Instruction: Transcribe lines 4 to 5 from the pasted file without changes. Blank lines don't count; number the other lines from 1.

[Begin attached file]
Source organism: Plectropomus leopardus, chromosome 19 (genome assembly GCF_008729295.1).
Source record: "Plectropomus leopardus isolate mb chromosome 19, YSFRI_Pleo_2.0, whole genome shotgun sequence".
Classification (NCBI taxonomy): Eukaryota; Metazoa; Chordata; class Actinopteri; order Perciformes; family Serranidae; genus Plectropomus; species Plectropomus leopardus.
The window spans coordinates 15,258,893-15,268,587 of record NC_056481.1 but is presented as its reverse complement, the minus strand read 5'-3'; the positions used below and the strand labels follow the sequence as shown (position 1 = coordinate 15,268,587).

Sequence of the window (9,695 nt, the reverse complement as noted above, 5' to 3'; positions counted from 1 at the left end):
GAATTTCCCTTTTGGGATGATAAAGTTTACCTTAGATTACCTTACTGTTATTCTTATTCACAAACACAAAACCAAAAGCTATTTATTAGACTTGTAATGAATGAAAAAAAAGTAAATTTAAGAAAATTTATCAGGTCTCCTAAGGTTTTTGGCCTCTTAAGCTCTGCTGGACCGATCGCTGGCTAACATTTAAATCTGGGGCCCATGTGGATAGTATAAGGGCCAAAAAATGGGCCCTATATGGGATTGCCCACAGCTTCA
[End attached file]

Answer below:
The window spans coordinates 15,258,893-15,268,587 of record NC_056481.1 but is presented as its reverse complement, the minus strand read 5'-3'; the positions used below and the strand labels follow the sequence as shown (position 1 = coordinate 15,268,587).

Sequence of the window (9,695 nt, the reverse complement as noted above, 5' to 3'; positions counted from 1 at the left end):